It is to be mentioned here that the issue price of arrack is notified well in advance of the Excise year and the minimum guaranteed quantity of liquor is also fixed in regard to each shop well in advance of the auction. The issue price is always a definite sum per bulk litre of liquor. The notification specifying the issue price does not attempt to split up the issue price into various components such as cost price, Excise duty, transport charges etc. Cost price, Excise duty and transport charges are not separately and individually charged. Issue price is the sum total of whatever has gone into the price of liquor at the time it is issued and it is a single pre-determined definite sum and not the total 526 of separate sums representing so many specified components.

For example, the issue price of arrack for the year 1979~80 was notified in the following manner:- "In exercise of the powers conferred by Rule 7(1) of the Andhra Pradesh Excise (Arrack, Retail sale Special Conditions for Licences) Rules, 1969, the Commissioner of Excise, Andhra Pradesh, hereby notifies the issue price of arrack for the Excise Year 1979-80 at Rs.5.10 per bulk liter of 30x U.P. strength and Rs.3 per bulk liter of 60x U.P. strength." It is however not disputed that excise duty does enter the determination of the issue price but that has nothing to do with the excise contractor whose obligation is to pay the whole of the issue price. As we said the issue price as well as minimum guaranteed quantity are both fixed well in ad- vance and it is with full knowledge of the issue price and the minimum guaranteed quantity that every bidder partici- pates in the auction. We wish to emphasise here that the 'issue price' is that which is not notified as issue price and not its components, if any. These components which have come together to become 'issue price' are not to be separat- ed again. To borrow the analogy of Chemistry it is a chemi- cal compound and not a mechanical mixture. Excise duty loses its identity, as it were, and becomes an inseparable part of 'issue price'. The learned counsel for the contractors however, argued that excise duty was admittedly a part of issue price and that the legislature, while amending the Excise Act in 1984, had also recognised the distinctive duty element in issue price. He also invited our attention to Narasimha Rao v. Superintendent of Excise (supra). It is true that it is not disputed that the element of excise duty has entered the issue price but that does not mean that it continues to retain its character as Excise duty. In V.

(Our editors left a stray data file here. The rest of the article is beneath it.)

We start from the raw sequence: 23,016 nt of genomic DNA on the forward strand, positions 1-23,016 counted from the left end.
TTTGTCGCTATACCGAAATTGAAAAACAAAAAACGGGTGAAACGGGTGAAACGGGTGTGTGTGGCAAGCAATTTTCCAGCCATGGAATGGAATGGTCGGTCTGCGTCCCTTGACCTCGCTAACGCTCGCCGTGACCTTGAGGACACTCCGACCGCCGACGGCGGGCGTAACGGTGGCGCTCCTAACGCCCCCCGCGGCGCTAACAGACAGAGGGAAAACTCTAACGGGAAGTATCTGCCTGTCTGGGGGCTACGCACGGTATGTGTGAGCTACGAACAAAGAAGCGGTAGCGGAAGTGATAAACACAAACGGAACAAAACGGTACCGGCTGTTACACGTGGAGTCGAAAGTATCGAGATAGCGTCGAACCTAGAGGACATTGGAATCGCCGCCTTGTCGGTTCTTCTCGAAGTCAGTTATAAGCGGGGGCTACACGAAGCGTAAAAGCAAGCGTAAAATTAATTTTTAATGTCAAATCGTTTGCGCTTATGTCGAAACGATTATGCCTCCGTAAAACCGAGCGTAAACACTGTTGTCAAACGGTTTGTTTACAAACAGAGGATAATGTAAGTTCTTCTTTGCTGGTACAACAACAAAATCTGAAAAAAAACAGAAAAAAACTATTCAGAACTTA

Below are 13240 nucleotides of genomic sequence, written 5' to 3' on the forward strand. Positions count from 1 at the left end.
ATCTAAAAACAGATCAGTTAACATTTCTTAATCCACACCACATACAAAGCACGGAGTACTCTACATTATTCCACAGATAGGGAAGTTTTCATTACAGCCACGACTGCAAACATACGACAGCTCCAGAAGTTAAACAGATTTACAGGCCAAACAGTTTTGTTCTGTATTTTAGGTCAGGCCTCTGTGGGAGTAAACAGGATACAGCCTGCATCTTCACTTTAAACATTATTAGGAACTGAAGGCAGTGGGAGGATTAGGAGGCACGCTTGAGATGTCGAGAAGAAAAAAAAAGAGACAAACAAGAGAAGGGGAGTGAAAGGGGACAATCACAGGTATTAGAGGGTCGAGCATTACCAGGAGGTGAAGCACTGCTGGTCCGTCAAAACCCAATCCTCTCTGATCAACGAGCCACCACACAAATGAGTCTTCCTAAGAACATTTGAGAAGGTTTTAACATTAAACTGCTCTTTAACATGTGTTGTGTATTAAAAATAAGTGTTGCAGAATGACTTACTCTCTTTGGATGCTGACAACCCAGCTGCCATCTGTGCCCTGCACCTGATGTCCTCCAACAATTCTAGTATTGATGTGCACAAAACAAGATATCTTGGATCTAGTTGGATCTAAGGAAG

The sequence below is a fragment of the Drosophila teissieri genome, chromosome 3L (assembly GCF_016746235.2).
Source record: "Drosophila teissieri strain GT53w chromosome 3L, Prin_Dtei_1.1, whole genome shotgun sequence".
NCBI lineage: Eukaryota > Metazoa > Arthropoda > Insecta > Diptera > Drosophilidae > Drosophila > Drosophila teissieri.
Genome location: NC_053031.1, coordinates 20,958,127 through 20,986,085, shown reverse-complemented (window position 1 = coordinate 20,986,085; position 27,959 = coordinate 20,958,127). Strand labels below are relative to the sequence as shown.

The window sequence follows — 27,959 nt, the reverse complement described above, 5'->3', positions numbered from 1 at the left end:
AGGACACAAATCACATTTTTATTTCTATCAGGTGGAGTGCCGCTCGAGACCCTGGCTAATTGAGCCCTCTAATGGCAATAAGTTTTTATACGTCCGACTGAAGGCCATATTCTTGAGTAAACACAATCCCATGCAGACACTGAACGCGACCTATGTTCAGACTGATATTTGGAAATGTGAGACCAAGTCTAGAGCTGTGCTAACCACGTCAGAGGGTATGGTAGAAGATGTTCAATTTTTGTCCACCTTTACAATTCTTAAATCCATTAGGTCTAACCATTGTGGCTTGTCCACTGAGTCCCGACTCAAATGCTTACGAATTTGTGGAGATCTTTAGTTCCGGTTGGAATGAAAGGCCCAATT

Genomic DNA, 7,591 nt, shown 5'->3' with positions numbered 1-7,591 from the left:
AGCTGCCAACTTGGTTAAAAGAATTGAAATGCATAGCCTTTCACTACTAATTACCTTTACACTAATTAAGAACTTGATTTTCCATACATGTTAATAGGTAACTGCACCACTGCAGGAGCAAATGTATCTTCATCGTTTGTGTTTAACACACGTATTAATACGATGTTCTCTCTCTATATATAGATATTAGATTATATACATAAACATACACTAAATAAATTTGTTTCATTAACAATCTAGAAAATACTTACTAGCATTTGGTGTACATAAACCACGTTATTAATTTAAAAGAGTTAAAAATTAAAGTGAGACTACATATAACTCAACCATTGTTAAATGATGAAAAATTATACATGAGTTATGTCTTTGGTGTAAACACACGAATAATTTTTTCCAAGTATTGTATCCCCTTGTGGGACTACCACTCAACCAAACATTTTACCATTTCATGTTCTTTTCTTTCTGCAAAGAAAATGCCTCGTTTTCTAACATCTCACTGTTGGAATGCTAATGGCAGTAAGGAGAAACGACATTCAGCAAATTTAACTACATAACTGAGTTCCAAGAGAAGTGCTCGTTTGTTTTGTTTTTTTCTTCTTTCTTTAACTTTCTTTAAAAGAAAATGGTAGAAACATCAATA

Narasimha Rao v. Superintendent of Excise (supra), the High Court of Andhra Pradesh, after refering to Rule 11 of the retail vend Rules, observed that it could be safely taken that the three items, namely, duty, cost and sales tax constituted the issue price. It is one thing to say that several elements enter into the determination of issue price but it is altogether a different thing to say that these erstwhile constituent elements retain their character and individually as such even after determination of issue price. In the statement of objects and reasons of the amend- ing Act there is reference to 'issue price' together with excise duty' and 'issue price including excise duty'. In s.4 of the amending Act there is a reference to 'issue price(which includes excise duty also)'. These references to issue 527 price and excise duty are made in the context of the judg- ment of the Five Judge Full Bench of the Andhra Pradesh High Court which has treated excise duty as a severable element of issue price, the effect of which was sought to be got rid by the amending Act. It was in that context that there was a reference to the excise duty element of issue price. We do not think that it is permissible for us to hold that the element of excise duty which has gone into the determination of issue price continues to retain its individual character so as to be capable of being severed and dealt with sepa- rately.